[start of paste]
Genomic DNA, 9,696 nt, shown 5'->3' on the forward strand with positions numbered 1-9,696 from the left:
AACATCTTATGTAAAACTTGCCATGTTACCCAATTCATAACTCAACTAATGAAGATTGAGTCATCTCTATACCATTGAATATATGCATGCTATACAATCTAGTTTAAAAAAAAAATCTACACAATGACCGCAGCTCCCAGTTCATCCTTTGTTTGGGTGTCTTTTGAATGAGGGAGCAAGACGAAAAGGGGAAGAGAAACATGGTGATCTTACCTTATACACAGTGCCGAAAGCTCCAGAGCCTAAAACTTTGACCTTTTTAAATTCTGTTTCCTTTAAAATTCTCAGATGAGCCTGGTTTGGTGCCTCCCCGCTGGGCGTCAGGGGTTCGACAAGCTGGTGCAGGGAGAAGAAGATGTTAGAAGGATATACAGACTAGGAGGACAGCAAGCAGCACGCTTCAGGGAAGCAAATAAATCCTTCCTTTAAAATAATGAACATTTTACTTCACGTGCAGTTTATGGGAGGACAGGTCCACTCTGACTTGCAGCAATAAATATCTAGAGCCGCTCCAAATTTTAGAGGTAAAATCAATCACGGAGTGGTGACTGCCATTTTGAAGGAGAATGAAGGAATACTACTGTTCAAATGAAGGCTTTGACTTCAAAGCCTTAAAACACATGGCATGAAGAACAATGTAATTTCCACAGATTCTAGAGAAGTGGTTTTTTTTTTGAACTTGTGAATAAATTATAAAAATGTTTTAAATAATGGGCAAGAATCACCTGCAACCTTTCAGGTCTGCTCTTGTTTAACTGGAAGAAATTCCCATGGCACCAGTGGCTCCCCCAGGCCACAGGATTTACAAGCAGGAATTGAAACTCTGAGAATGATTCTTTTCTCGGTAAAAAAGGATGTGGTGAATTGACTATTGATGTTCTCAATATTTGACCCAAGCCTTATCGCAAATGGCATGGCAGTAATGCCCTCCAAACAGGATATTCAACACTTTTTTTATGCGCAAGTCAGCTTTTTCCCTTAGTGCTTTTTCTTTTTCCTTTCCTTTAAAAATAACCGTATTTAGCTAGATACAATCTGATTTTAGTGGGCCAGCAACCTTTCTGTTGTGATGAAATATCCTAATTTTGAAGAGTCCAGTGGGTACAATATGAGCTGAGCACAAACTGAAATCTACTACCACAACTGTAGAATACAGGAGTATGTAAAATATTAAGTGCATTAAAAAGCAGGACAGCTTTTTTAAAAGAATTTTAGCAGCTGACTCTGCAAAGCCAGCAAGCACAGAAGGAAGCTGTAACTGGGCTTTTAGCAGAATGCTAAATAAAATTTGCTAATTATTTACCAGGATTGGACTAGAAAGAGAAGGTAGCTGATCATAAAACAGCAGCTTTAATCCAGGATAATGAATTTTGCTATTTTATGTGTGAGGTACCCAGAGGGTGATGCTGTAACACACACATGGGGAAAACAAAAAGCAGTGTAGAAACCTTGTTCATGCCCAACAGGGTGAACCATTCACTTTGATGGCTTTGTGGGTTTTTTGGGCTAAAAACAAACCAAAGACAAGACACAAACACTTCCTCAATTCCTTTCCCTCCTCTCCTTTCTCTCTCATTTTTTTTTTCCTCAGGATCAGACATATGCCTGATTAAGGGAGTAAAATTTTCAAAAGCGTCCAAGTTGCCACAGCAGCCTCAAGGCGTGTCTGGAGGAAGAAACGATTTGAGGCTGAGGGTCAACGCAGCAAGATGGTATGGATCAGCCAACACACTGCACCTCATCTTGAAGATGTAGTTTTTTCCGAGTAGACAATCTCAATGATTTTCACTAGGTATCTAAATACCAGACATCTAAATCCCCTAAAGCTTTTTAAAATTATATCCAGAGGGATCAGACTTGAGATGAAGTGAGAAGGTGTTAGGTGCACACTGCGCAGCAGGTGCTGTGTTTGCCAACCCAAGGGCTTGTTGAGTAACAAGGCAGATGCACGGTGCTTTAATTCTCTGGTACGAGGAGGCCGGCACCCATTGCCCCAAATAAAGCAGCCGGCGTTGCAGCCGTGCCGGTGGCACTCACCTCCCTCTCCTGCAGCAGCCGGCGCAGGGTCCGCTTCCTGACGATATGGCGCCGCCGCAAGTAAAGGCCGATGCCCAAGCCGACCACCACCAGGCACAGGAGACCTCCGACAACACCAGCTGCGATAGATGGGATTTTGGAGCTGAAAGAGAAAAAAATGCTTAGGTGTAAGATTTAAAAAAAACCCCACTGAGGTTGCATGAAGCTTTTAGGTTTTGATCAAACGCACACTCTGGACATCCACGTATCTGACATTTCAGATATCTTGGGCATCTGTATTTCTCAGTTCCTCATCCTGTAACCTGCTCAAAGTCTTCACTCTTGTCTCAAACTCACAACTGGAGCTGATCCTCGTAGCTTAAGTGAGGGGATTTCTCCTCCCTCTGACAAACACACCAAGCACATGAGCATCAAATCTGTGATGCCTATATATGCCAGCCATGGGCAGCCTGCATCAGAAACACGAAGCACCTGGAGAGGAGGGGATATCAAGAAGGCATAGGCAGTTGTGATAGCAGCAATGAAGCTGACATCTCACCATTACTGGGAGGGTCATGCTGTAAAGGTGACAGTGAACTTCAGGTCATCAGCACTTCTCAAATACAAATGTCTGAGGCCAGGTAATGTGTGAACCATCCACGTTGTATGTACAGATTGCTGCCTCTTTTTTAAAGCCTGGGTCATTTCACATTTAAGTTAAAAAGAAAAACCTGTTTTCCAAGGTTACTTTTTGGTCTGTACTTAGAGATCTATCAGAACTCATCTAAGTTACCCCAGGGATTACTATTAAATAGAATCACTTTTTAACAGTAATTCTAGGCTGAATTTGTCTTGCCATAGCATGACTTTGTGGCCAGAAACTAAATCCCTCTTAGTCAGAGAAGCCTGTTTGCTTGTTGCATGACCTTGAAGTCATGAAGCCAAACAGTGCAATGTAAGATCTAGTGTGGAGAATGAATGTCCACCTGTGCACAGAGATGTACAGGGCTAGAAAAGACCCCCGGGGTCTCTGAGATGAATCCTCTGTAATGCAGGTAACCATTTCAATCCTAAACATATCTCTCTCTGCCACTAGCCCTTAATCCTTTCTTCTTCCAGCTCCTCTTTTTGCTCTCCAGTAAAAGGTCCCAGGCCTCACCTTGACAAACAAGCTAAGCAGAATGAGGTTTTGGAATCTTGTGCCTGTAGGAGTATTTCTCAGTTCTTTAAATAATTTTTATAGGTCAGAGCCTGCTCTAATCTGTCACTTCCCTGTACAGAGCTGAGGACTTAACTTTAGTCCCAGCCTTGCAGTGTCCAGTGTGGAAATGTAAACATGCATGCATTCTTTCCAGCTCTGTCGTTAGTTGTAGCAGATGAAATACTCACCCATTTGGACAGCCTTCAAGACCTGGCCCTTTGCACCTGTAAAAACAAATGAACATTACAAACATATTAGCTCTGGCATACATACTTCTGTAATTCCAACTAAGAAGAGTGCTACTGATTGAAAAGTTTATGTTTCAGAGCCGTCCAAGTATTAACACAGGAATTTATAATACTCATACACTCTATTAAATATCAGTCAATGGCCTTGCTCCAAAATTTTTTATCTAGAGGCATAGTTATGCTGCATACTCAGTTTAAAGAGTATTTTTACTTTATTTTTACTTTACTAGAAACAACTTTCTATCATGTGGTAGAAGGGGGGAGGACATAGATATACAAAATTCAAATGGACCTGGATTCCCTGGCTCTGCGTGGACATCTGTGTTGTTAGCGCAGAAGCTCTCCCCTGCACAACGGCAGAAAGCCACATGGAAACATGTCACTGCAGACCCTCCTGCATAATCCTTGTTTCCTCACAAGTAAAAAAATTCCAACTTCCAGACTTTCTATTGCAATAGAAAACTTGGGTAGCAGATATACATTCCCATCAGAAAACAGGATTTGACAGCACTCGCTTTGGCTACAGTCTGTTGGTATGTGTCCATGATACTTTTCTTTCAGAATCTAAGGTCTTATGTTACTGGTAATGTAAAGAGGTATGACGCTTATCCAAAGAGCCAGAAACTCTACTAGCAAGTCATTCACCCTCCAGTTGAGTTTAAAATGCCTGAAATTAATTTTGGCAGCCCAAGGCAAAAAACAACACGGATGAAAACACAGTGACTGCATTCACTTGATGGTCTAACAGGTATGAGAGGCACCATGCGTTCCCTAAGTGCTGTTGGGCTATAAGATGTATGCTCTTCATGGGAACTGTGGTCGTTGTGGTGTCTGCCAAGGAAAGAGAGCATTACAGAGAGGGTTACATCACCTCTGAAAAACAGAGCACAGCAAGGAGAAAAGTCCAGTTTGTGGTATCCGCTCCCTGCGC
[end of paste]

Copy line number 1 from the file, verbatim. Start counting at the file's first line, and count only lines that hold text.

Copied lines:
Genomic DNA, 9,696 nt, shown 5'->3' on the forward strand with positions numbered 1-9,696 from the left: